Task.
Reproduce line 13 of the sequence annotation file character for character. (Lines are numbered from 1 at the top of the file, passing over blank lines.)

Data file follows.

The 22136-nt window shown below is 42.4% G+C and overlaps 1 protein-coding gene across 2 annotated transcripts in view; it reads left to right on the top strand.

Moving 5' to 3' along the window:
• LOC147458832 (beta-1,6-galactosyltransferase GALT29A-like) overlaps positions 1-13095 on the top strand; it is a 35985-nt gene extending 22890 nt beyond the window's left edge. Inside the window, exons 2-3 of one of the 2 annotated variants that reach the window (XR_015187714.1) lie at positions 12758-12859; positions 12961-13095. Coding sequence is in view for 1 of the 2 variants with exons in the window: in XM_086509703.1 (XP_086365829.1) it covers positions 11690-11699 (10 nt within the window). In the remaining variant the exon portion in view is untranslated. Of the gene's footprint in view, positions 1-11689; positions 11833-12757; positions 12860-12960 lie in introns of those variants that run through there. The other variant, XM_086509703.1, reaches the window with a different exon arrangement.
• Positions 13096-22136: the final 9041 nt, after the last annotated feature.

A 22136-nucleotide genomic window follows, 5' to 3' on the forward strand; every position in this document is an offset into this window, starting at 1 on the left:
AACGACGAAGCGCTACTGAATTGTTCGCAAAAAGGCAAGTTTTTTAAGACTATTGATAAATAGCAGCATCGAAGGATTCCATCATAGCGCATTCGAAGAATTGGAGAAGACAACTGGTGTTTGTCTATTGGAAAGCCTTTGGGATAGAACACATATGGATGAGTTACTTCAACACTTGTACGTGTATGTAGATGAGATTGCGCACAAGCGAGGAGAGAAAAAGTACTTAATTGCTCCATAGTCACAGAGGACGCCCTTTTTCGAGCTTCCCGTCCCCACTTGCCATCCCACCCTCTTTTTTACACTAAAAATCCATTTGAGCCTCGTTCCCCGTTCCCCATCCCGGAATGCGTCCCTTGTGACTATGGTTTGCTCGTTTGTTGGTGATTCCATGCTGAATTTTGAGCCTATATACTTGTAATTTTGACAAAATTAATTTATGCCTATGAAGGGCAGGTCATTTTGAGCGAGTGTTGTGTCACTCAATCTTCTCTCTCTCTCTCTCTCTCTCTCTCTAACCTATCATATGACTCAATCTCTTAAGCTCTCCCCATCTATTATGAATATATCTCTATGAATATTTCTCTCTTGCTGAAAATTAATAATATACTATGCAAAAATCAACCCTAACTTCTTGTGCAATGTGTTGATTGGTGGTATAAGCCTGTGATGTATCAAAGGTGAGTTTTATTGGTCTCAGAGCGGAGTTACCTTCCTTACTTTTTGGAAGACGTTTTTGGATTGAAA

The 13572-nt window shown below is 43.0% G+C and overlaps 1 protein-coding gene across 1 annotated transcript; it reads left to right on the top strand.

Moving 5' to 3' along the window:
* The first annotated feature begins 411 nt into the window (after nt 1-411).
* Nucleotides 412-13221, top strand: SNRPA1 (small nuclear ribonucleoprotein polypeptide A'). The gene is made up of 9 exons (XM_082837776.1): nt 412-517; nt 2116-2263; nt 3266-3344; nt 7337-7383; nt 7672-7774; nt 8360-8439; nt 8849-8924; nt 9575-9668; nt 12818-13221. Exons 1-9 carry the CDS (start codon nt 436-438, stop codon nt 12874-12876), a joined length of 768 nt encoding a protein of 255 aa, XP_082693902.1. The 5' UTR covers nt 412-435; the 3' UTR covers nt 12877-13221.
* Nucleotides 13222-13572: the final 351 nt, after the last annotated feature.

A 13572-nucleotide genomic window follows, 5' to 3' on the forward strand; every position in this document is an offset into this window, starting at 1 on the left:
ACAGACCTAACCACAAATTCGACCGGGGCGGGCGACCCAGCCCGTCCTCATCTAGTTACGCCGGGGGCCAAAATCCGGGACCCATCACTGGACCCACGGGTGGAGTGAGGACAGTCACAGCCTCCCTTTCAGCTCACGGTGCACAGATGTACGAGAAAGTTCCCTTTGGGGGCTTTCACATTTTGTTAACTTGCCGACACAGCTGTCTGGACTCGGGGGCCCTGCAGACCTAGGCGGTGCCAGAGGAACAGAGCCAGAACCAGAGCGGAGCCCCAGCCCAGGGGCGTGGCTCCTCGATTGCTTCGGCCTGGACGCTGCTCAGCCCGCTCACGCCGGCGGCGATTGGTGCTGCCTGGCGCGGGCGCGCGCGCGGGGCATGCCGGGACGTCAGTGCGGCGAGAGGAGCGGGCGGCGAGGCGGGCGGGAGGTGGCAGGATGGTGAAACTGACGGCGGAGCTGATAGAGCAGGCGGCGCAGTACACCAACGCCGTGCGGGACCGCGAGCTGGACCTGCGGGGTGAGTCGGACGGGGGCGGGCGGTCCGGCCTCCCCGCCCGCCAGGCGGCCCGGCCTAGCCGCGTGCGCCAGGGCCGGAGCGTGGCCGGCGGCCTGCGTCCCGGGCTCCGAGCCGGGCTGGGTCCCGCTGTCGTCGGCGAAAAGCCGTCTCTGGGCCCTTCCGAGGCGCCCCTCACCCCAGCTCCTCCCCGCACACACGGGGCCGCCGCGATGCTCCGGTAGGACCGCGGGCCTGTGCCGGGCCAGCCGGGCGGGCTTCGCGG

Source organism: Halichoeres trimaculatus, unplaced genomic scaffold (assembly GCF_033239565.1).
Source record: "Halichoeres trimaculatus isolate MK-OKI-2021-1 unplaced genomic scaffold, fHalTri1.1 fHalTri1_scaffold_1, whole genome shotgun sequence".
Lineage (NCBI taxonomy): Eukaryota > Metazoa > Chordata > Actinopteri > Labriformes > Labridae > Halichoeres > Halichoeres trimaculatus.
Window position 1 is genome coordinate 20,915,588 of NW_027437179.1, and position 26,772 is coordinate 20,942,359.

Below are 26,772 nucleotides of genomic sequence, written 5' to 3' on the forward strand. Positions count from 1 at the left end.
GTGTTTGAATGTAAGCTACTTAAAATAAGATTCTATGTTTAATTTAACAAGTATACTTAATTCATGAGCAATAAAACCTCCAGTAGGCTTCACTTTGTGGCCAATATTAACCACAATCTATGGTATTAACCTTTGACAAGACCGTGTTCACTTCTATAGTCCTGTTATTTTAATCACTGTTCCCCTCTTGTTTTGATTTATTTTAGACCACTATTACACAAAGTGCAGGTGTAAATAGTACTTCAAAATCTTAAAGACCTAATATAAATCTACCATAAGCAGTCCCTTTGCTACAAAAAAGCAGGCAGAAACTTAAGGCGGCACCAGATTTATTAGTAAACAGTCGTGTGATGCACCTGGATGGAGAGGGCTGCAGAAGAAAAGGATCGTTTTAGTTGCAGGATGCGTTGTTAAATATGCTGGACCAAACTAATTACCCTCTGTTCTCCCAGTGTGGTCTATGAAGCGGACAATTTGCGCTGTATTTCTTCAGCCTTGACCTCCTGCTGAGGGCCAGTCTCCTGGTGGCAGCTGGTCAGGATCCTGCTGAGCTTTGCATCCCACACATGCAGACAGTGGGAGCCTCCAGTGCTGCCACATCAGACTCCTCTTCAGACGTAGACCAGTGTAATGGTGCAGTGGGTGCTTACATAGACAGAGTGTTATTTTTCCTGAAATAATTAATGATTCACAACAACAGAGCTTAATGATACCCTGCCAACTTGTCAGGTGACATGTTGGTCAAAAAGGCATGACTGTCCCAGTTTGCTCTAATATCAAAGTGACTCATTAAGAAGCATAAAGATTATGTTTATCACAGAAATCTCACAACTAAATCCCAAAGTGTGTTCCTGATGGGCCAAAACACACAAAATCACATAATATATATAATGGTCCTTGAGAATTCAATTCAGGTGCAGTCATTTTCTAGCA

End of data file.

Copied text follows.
ACAGACCTAACCACAAATTCGACCGGGGCGGGCGACCCAGCCCGTCCTCATCTAGTTACGCCGGGGGCCAAAATCCGGGACCCATCACTGGACCCACGGGTGGAGTGAGGACAGTCACAGCCTCCCTTTCAGCTCACGGTGCACAGATGTACGAGAAAGTTCCCTTTGGGGGCTTTCACATTTTGTTAACTTGCCGACACAGCTGTCTGGACTCGGGGGCCCTGCAGACCTAGGCGGTGCCAGAGGAACAGAGCCAGAACCAGAGCGGAGCCCCAGCCCAGGGGCGTGGCTCCTCGATTGCTTCGGCCTGGACGCTGCTCAGCCCGCTCACGCCGGCGGCGATTGGTGCTGCCTGGCGCGGGCGCGCGCGCGGGGCATGCCGGGACGTCAGTGCGGCGAGAGGAGCGGGCGGCGAGGCGGGCGGGAGGTGGCAGGATGGTGAAACTGACGGCGGAGCTGATAGAGCAGGCGGCGCAGTACACCAACGCCGTGCGGGACCGCGAGCTGGACCTGCGGGGTGAGTCGGACGGGGGCGGGCGGTCCGGCCTCCCCGCCCGCCAGGCGGCCCGGCCTAGCCGCGTGCGCCAGGGCCGGAGCGTGGCCGGCGGCCTGCGTCCCGGGCTCCGAGCCGGGCTGGGTCCCGCTGTCGTCGGCGAAAAGCCGTCTCTGGGCCCTTCCGAGGCGCCCCTCACCCCAGCTCCTCCCCGCACACACGGGGCCGCCGCGATGCTCCGGTAGGACCGCGGGCCTGTGCCGGGCCAGCCGGGCGGGCTTCGCGG